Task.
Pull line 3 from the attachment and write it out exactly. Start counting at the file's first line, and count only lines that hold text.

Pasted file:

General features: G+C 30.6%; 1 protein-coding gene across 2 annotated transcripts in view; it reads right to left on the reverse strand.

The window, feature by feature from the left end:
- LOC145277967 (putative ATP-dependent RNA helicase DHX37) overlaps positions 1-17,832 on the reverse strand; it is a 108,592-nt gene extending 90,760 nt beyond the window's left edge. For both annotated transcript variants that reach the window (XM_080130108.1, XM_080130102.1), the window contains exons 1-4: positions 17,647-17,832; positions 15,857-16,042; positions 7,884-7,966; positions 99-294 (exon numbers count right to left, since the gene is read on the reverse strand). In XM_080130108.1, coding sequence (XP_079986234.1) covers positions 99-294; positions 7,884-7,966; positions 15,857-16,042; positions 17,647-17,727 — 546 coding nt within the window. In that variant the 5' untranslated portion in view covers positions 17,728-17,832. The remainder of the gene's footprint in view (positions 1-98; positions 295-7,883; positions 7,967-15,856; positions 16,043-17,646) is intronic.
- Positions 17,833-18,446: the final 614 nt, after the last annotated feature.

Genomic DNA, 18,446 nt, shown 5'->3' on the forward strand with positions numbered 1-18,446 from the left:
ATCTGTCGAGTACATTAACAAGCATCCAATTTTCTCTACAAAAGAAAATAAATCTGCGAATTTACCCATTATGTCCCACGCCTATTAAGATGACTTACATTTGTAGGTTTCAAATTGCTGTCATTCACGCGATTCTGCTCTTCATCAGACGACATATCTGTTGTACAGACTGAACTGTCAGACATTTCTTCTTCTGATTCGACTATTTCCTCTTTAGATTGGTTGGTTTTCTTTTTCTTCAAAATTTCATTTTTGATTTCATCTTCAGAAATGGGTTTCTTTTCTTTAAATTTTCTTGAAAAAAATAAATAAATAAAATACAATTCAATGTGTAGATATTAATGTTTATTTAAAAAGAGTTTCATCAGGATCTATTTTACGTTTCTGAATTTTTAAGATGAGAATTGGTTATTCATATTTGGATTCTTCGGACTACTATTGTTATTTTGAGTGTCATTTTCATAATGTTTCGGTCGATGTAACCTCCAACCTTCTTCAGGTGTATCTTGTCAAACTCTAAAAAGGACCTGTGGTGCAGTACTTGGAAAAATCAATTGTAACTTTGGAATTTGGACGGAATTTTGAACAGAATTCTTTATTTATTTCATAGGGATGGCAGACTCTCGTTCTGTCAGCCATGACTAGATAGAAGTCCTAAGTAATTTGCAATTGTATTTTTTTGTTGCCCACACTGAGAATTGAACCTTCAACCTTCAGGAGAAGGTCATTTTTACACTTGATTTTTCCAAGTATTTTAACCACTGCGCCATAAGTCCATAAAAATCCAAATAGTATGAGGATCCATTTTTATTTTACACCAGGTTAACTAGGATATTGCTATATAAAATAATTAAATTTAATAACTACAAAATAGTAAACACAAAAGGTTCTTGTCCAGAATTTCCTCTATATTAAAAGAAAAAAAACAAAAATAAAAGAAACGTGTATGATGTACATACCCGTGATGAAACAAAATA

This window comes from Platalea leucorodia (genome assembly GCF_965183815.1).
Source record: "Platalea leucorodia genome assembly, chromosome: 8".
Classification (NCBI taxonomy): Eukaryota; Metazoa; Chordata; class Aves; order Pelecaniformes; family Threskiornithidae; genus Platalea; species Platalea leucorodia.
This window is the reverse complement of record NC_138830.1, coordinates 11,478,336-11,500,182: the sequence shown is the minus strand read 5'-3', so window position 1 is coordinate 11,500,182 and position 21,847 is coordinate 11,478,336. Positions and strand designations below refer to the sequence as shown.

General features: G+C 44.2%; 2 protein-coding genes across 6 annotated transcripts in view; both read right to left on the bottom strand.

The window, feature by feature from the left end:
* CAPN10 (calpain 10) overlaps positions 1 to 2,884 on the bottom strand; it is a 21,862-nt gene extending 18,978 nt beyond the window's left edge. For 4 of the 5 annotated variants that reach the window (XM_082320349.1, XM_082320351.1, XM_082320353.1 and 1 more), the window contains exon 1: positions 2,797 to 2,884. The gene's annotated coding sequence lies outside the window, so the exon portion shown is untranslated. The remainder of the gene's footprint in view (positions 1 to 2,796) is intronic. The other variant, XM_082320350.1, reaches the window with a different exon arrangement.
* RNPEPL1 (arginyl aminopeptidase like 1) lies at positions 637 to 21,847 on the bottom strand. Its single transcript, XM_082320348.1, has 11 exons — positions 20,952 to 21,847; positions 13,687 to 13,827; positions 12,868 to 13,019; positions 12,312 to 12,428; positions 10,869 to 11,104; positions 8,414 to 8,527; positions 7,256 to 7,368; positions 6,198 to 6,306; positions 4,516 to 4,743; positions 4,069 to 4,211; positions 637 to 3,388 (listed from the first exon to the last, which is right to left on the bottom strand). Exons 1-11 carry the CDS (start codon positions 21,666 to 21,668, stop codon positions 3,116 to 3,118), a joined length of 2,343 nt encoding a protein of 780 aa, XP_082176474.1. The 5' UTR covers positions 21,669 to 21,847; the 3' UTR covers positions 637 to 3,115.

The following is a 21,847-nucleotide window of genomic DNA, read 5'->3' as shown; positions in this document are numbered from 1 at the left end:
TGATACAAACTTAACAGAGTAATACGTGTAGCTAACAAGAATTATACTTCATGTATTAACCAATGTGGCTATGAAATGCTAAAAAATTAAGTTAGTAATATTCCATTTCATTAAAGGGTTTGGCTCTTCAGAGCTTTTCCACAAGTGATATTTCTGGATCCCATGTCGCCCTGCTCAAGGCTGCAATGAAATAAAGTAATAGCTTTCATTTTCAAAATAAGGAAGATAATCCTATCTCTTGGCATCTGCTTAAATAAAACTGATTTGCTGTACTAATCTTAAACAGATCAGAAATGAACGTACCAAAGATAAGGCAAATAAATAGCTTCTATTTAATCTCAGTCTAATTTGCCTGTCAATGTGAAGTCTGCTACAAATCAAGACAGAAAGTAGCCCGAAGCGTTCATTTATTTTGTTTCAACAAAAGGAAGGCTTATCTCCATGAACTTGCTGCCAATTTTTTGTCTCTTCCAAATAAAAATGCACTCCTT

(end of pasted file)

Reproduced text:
- LOC145277967 (putative ATP-dependent RNA helicase DHX37) overlaps positions 1-17,832 on the reverse strand; it is a 108,592-nt gene extending 90,760 nt beyond the window's left edge. For both annotated transcript variants that reach the window (XM_080130108.1, XM_080130102.1), the window contains exons 1-4: positions 17,647-17,832; positions 15,857-16,042; positions 7,884-7,966; positions 99-294 (exon numbers count right to left, since the gene is read on the reverse strand). In XM_080130108.1, coding sequence (XP_079986234.1) covers positions 99-294; positions 7,884-7,966; positions 15,857-16,042; positions 17,647-17,727 — 546 coding nt within the window. In that variant the 5' untranslated portion in view covers positions 17,728-17,832. The remainder of the gene's footprint in view (positions 1-98; positions 295-7,883; positions 7,967-15,856; positions 16,043-17,646) is intronic.